Saturday, December 31, 2011

The Adventures of Tintin

My only previous experience with Tintin was seeing a few episodes of the cartoon when I was a kid. They made enough of an impression though that I was interested in seeing the movie as soon as I heard about it, especially based on the amount of talent involved in its creation. Directed by Steven Spielberg, produced by Peter Jackson, written by three talented British writers, and starring a pretty solid cast. It's actually a pretty darn small cast - if you don't count the bad guy's many henchmen, the film has only a handful of characters with real roles, and there are all of maybe two women who have any lines at all. But it's not really a film focused on dialogue, or subplots, or anything that doesn't relate directly to the central quest. If there's ever a movie that earned the term "breakneck pace", it's this one. It stomps on the gas pedal in the opening minutes, and never lets up until it's all over. Even the exposition scenes are packed with action and visual trickery. That and the fact that the script crams together elements of three different Tintin stories lends the movie a sort of rushed feeling, like there was just too much adventure to get through and not enough time. But while it can be tiring by the end, the movie is so packed with charm and fun that I couldn't help but enjoy it the entire time.

Jamie Bell stars as Tintin, a young European journalist (Bell is British, though in the original books he's Belgian) who frequently gets involved in larger-than-life adventures when following a story. He finds a scale model recreation of a famous lost ship, and when he refuses to sell it to a man played by Daniel Craig named Sakharine, he gets kidnapped and brought on board a boat. There he meets its captain, Haddock, played by a drunken and bumbling Andy Serkis, and the two (along with Tintin's dog Snowy) escape, attempting to find the treasure that Sakharine is really after. The treasure ties into Haddock's family history, and he and Tintin become unlikely friends on their quest to solve the mystery of his past. Serkis gives quite a fun performance, even if he resorts to rhyming exclamations a bit too often. Bell fits well as Tintin, it's fun to see Craig play a villain, and Simon Pegg and Nick Frost are once again a likable pair as Thompson and Thomson.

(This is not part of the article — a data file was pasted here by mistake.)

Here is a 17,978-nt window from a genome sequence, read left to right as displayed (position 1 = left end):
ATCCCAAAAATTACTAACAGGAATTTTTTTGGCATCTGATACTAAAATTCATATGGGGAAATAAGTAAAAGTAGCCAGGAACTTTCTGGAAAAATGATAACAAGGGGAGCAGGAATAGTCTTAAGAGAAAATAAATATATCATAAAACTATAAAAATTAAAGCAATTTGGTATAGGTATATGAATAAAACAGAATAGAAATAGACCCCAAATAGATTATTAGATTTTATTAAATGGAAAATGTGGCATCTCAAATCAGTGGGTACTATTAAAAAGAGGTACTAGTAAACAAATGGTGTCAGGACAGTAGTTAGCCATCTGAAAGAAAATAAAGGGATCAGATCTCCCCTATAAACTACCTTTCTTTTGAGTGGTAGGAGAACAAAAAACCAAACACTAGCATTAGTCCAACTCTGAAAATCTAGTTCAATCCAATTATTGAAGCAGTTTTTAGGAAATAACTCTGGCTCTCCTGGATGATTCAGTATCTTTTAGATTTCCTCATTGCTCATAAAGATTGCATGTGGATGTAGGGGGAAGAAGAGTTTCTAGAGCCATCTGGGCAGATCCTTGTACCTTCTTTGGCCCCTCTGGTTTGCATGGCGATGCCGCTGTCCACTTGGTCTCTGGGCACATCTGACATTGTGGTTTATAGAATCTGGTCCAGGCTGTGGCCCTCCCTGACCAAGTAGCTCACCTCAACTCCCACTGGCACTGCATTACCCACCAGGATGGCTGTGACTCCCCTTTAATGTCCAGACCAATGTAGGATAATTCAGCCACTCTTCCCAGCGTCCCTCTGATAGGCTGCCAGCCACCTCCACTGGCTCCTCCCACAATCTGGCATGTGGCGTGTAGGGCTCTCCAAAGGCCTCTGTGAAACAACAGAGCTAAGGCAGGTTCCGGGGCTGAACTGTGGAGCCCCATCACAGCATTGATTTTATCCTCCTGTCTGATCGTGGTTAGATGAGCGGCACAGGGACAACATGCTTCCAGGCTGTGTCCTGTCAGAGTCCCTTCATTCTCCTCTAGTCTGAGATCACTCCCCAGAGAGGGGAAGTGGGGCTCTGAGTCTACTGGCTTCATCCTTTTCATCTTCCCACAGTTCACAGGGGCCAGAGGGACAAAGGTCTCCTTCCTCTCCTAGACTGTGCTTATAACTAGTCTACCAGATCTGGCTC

Of course I haven't really mentioned the fact that the film is animated, or any of the controversy around that. I've seen numerous people complain about the realistic look the movie goes for, rather than exactly mimicking the original art style. There have also been repeated references to the uncanny valley, though I've come to accept that people will now complain about it every time something animated even attempts to resemble reality. Maybe some people really are instinctively put off by any computer animation that isn't completely cartoony, but I was able to watch this entire film without noticing anything that really bothered me. The movie walks a very fine line by obviously being animated but still having extremely detailed nuances in the texture and animation of its characters, but I thought they pulled it off for the most part. I also think they really took advantage of the animated medium, especially in the crafting of the action scenes. There's a heck of a lot of them, and almost every one manages to do things that real life action wouldn't. The highlight of the whole film is a chase scene in a single take, through a Moroccan city and with numerous different characters involved at various points in both the chasing and being chased. Obviously being animated makes such a scene feasible, but even with that caveat, it's still a complete marvel of planning, design, and coordination to pull it off. That it isn't quite the film's climax is a symptom of the fact that the creators might not have known when enough is enough, but it's still a great scene. The last moments of the film are pretty explicitly setting up a sequel, and I hope the movie is successful enough for one to get made, because they did a great job of establishing a really fun and endearing setting, and I'd like to see Peter Jackson take his turn at the wheel.

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